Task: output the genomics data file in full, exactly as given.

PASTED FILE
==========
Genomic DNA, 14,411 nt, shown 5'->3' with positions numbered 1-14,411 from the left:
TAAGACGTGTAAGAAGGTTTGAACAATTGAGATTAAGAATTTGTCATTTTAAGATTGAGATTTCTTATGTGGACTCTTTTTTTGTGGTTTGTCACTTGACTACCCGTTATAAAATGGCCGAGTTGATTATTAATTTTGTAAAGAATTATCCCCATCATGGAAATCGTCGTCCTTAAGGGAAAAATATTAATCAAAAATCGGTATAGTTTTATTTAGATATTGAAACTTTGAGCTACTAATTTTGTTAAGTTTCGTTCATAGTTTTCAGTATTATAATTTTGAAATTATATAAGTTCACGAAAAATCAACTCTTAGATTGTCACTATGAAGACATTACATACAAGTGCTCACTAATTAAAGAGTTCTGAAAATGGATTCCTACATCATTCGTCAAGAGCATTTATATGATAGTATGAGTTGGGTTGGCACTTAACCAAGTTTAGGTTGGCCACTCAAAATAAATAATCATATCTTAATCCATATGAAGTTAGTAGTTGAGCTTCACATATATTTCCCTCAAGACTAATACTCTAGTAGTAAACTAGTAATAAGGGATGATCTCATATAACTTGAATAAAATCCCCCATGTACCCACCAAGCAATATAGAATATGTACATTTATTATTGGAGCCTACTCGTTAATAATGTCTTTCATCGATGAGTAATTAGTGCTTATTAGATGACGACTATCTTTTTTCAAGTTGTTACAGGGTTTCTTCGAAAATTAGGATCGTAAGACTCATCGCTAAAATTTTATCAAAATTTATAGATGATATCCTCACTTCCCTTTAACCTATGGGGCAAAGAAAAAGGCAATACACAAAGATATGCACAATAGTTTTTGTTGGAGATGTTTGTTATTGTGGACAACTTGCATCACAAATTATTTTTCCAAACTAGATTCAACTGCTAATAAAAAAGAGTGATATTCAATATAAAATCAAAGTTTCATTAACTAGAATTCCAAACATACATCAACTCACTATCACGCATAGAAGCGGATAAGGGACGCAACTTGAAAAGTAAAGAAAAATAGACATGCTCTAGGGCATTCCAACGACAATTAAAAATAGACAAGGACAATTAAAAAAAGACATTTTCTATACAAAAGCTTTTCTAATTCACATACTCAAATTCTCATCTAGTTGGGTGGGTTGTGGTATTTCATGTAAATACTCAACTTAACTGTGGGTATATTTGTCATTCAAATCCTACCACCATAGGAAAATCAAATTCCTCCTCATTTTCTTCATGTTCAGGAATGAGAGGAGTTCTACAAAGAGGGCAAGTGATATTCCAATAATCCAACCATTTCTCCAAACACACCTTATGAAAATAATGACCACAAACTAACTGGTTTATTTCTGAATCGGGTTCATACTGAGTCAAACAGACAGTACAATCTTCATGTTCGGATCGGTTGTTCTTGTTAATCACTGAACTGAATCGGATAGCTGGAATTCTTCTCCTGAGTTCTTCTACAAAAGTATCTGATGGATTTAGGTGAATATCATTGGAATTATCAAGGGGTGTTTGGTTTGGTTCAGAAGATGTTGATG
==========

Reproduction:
Genomic DNA, 14,411 nt, shown 5'->3' with positions numbered 1-14,411 from the left:
TAAGACGTGTAAGAAGGTTTGAACAATTGAGATTAAGAATTTGTCATTTTAAGATTGAGATTTCTTATGTGGACTCTTTTTTTGTGGTTTGTCACTTGACTACCCGTTATAAAATGGCCGAGTTGATTATTAATTTTGTAAAGAATTATCCCCATCATGGAAATCGTCGTCCTTAAGGGAAAAATATTAATCAAAAATCGGTATAGTTTTATTTAGATATTGAAACTTTGAGCTACTAATTTTGTTAAGTTTCGTTCATAGTTTTCAGTATTATAATTTTGAAATTATATAAGTTCACGAAAAATCAACTCTTAGATTGTCACTATGAAGACATTACATACAAGTGCTCACTAATTAAAGAGTTCTGAAAATGGATTCCTACATCATTCGTCAAGAGCATTTATATGATAGTATGAGTTGGGTTGGCACTTAACCAAGTTTAGGTTGGCCACTCAAAATAAATAATCATATCTTAATCCATATGAAGTTAGTAGTTGAGCTTCACATATATTTCCCTCAAGACTAATACTCTAGTAGTAAACTAGTAATAAGGGATGATCTCATATAACTTGAATAAAATCCCCCATGTACCCACCAAGCAATATAGAATATGTACATTTATTATTGGAGCCTACTCGTTAATAATGTCTTTCATCGATGAGTAATTAGTGCTTATTAGATGACGACTATCTTTTTTCAAGTTGTTACAGGGTTTCTTCGAAAATTAGGATCGTAAGACTCATCGCTAAAATTTTATCAAAATTTATAGATGATATCCTCACTTCCCTTTAACCTATGGGGCAAAGAAAAAGGCAATACACAAAGATATGCACAATAGTTTTTGTTGGAGATGTTTGTTATTGTGGACAACTTGCATCACAAATTATTTTTCCAAACTAGATTCAACTGCTAATAAAAAAGAGTGATATTCAATATAAAATCAAAGTTTCATTAACTAGAATTCCAAACATACATCAACTCACTATCACGCATAGAAGCGGATAAGGGACGCAACTTGAAAAGTAAAGAAAAATAGACATGCTCTAGGGCATTCCAACGACAATTAAAAATAGACAAGGACAATTAAAAAAAGACATTTTCTATACAAAAGCTTTTCTAATTCACATACTCAAATTCTCATCTAGTTGGGTGGGTTGTGGTATTTCATGTAAATACTCAACTTAACTGTGGGTATATTTGTCATTCAAATCCTACCACCATAGGAAAATCAAATTCCTCCTCATTTTCTTCATGTTCAGGAATGAGAGGAGTTCTACAAAGAGGGCAAGTGATATTCCAATAATCCAACCATTTCTCCAAACACACCTTATGAAAATAATGACCACAAACTAACTGGTTTATTTCTGAATCGGGTTCATACTGAGTCAAACAGACAGTACAATCTTCATGTTCGGATCGGTTGTTCTTGTTAATCACTGAACTGAATCGGATAGCTGGAATTCTTCTCCTGAGTTCTTCTACAAAAGTATCTGATGGATTTAGGTGAATATCATTGGAATTATCAAGGGGTGTTTGGTTTGGTTCAGAAGATGTTGATG